Dear moms, stop trying to make everyone happy! Four ways to stop people pleasing
Do you ever get sick of trying to please everyone else around you? I don't! That's because I'm an anxious mom, a perfectionist and totally masochistic. I would have to be a masochist to continue trying to make everyone else around me feel good when I feel like shit. Like many first born children, I grew up trying to be a role model, a peacekeeper and a trusted advisor to my family and friends. I was never too tired, sad or preoccupied to have time for those around me. Growing into adulthood, this trend only continued, except for one perk, as a therapist I got paid to do a professional version of this. Why has it been so difficult for me to say "no"? Well, I'm sure I don't have to explain it to you, fellow moms. When you say "no" to someone, or set a boundary, you take a risk. You risk facing anger, disappointment or judgment. Who wants to deal with that? Isn't life easier when everyone likes you and thinks you're awesome and helpful? The answer to that is no. Why? Because it is impossible to completely meets the needs of everyone in your life without going insane. You simply can't do it. You have to choose between your mental health and your deeply rooted desire to please.
Why, you ask again? Let me break it down for you. In my most pathetic moments, when I have completely given up on my sanity, I have tried to please and/or take care of the following people: Mom (you knew she was going to be first), dad, husband, son, daughter, friends, my kids friends, my kids friends parents, acquaintances, teachers, principals, bosses, peers, my own therapist, people I have hired, people in stores, people on the internet who I don't know, and the list goes on. Thankfully these moments don't last as long and aren't as frequent as they used to be. But I know that many moms out there know where I am coming from. When you have so much responsibility and you are living with anxiety, it can be really hard to not only know when to draw the line, but also to actually follow through.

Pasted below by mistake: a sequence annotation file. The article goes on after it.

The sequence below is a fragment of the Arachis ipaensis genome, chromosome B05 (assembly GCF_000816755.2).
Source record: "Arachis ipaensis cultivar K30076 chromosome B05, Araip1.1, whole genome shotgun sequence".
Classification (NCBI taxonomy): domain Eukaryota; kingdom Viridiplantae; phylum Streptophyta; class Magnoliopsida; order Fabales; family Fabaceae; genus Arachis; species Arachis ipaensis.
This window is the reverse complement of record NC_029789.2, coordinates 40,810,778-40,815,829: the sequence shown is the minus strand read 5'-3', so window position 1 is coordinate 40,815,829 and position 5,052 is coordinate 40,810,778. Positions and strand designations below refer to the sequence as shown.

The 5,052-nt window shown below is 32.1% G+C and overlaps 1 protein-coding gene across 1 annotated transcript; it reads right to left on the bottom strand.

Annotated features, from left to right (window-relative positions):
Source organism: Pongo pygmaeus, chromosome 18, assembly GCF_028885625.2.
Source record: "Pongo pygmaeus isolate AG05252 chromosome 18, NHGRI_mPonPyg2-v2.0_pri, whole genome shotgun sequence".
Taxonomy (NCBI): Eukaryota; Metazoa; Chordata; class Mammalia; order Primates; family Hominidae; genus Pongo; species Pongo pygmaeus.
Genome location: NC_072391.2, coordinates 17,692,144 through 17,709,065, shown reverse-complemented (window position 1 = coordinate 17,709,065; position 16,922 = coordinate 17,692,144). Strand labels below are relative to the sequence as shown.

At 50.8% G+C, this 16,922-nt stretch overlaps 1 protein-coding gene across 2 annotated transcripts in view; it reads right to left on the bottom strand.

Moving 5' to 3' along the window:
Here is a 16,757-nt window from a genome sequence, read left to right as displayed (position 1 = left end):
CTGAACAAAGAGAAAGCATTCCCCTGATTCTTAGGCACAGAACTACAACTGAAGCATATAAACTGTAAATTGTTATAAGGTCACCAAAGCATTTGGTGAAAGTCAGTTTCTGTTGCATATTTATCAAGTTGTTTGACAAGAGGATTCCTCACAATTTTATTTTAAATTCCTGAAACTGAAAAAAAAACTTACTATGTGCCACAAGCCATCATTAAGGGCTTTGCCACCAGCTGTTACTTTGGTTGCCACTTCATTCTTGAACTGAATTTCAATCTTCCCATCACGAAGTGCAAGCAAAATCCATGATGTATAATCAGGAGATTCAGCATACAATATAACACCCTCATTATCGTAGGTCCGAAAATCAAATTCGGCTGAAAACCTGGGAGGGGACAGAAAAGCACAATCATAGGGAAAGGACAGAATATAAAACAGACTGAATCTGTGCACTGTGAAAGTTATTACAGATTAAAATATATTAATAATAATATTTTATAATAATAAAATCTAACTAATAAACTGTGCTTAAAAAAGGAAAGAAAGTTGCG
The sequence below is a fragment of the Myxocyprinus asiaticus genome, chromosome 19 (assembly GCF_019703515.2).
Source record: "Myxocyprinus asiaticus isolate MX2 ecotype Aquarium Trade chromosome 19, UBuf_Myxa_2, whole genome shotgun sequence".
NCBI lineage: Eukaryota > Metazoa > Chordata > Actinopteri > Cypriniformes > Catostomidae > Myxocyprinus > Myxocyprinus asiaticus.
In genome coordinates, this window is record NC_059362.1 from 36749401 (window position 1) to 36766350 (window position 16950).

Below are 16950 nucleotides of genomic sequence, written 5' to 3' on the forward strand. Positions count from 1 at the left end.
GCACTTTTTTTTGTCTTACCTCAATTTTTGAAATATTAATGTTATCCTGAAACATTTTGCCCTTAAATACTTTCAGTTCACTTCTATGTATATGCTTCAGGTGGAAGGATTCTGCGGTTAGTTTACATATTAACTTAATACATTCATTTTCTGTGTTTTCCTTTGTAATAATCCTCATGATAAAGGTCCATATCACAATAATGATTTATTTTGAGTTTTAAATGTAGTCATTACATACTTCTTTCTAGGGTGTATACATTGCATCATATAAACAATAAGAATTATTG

Our people pleasing stems from many different factors. It may come from our attempt to control how others react to us in order to reduce our anxiety. It may result from having difficulty with confrontations that might arise from setting boundaries. Low self esteem and self worth may cause us to feel that we don't deserve to say "no". You might be affected by other factors or a combination of factors.
So then you want to try to be a "self pleaser" (ha ha, I'm immature) instead of a people pleaser? Let's do this!
Here are four ways to overcoming people pleasing:
Use Maybe: When someone asks you to do something, go someplace or help them, stop and think before you answer. Is your gut telling you "no" but your lips are about to say "yes"? Try somewhere in between by saying "maybe". Tell them you will get back to them before you commit. This can buy you some time to truly evaluate what you want to do and how you will respond. Or you could also change your name and phone number during that time and hope that they don't find you.
WWXD?: What would X(insert name of a friend or person in your life who could care less about what others think) do? Would X agree to spearhead yet another PTO committee? Hell no! Would X sit on the phone for hours with someone, listening to them complain with no end in sight? Hell no! Would X will forfeit the last piece of chocolate cake to her husband to "be nice"? Hell to the no. X knows her boundaries and so does everyone else. Do what X would do.
Play the daughter game: This one always hits home. Would you want you daughter (or son for that matter) to do all these things you are constantly doing in order to please others? Or would you want her to make herself a priority so that she could be happy? Follow the advice you would give your daughter.
Believe that you are worth it: This is easier said than done, but it is key. Tell yourself repeatedly that you deserve to be happy, unburdened and free. Tell yourself until you believe it. Even if it takes a long time.